|Home | About | Journals | Submit | Contact Us | Français|
On Thursday 18 January 2007, heavy storms battered England and much of Europe. The Meteorological Office reported that wind speeds were the highest in the UK in 17 years. Recorded winds between 70–80 mph tore across Britain, blowing trees across rail lines, cutting off power to thousands, and causing roofs to collapse. Across Britain, there were three weather related deaths: two deaths caused by collapsing walls and one due to a falling tree crushing its victim. We examined the attendance in accident and emergency for the 6 h period following the severe weather that hit the UK earlier that morning and assessed its impact on the hospital services. An audit of accident and emergency activity performed on that day in a busy London hospital revealed the following.
Three hundred and nine patients were seen on the 18 January in our accident and emergency department, of which 120 were seen between 13:00 and 19:00. Eleven patients (9.2%) cited storm wind as being a contributory factor for their attendance. Nine of these patients were women and 10 were over the age of 60 years. Table 11 lists the recorded injuries.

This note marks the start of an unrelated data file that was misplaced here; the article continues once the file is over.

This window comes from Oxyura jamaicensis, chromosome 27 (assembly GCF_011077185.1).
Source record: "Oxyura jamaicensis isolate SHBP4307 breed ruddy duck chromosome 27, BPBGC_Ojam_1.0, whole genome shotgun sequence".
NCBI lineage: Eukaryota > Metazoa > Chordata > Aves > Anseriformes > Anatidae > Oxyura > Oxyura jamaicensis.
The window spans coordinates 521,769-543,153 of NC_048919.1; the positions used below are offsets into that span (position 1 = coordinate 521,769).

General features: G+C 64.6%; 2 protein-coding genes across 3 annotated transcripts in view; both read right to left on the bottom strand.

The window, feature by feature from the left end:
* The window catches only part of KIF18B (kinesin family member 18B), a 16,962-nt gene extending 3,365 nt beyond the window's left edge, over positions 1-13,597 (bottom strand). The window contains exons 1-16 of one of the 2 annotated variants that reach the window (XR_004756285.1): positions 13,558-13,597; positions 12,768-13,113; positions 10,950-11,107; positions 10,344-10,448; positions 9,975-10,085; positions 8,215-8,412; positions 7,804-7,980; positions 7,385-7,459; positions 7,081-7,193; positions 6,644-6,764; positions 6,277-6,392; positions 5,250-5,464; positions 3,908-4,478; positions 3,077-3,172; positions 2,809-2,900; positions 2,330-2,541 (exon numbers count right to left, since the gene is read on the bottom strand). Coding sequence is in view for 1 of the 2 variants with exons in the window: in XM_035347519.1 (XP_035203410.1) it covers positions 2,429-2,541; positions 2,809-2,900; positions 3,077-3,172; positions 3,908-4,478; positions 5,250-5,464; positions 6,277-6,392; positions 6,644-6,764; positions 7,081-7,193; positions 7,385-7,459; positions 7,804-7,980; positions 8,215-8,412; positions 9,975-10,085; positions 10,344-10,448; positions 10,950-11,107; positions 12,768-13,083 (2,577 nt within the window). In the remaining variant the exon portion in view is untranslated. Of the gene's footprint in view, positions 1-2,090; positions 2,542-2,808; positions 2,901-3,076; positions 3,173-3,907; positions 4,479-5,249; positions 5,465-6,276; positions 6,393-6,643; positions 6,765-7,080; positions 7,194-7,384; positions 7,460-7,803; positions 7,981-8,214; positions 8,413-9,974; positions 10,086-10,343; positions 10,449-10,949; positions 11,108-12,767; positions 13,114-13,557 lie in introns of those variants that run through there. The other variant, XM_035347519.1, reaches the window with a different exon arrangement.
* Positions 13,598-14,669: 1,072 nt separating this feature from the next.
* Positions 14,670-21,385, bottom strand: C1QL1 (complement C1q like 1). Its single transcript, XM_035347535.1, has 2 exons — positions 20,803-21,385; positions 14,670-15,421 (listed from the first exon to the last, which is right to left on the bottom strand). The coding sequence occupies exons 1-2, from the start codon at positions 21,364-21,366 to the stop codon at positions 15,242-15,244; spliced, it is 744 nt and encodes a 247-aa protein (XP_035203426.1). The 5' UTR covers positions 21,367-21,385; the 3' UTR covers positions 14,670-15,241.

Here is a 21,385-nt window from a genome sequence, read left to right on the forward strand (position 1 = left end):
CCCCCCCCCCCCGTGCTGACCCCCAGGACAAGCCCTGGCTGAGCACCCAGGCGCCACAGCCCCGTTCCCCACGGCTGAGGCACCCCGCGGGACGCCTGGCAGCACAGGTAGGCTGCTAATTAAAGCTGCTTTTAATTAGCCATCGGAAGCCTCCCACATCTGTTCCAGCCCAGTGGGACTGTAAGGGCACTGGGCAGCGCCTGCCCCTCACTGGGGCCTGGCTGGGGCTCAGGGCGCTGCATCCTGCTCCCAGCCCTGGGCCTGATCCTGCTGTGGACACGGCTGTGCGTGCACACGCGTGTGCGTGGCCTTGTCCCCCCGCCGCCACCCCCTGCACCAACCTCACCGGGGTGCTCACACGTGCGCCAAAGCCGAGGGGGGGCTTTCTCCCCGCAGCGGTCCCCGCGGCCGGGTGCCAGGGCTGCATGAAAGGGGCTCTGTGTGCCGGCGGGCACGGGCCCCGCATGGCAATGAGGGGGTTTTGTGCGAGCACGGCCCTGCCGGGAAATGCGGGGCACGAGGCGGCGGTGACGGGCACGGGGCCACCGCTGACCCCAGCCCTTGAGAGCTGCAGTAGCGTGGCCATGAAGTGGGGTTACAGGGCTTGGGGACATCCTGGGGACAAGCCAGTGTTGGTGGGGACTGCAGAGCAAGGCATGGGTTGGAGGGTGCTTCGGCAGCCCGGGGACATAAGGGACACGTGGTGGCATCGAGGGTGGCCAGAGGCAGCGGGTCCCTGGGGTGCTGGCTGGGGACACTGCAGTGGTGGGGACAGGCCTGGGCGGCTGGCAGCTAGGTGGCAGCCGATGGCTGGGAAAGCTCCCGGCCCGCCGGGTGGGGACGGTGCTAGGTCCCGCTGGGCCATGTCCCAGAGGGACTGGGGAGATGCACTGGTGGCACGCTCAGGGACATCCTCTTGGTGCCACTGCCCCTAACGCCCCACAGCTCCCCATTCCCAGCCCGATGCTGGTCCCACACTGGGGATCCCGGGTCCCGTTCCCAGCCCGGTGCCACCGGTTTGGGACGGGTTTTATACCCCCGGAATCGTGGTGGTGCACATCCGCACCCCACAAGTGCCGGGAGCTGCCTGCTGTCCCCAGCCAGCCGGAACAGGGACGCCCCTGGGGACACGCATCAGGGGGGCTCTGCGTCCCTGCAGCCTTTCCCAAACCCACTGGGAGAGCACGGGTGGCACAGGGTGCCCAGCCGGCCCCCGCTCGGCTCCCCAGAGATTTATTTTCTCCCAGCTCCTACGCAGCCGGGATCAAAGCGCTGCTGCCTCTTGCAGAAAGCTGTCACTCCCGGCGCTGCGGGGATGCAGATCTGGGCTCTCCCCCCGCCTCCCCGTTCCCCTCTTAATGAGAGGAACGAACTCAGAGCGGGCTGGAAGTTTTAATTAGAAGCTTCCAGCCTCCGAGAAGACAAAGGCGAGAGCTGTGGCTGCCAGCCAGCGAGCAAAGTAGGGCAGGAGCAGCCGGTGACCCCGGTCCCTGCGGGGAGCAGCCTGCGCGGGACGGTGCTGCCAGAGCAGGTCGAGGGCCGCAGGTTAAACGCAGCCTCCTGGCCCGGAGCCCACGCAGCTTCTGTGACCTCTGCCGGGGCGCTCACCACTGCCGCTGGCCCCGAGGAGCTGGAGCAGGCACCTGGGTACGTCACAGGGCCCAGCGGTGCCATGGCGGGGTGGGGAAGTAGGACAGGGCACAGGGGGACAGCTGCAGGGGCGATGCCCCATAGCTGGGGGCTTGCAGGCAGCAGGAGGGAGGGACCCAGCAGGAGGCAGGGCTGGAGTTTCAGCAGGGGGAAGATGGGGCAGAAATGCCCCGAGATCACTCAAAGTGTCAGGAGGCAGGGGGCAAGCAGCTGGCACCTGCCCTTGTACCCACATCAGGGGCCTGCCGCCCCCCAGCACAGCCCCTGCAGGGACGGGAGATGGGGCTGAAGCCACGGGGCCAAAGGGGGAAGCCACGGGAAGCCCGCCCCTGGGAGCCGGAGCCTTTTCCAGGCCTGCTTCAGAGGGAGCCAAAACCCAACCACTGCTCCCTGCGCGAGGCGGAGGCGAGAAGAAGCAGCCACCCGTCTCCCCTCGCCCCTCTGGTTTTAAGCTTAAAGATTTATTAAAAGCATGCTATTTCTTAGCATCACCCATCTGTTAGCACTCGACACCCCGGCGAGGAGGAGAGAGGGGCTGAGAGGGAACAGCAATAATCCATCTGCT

Although the overall attendance over the 24 h period was not increased, there was an unusually high activity for the same 6 h time frame in the accident and emergency department. Nine per cent of the patients seen were wind related injuries with some patients presenting with more than one injury. Seven of the 11 patients required inpatient management. We are aware of two other fractures that required inpatient surgical treatment that presented outside our time frame.
These figures highlight the true human cost of “wind damage” in an area of north west London. The economic cost of seven additional surgical admissions in this small patch of the country may have been mirrored all over the country. Although the Department of Health does provide London with emergency planning weather, environmental and temperature warnings, our data suggest that early weather warnings by the Met Office may need to be directed at high risk groups, notably elderly women.
Competing interests: None declared.
The authors are grateful for the accident and emergency staff for their help on the day of the storm and in collating the data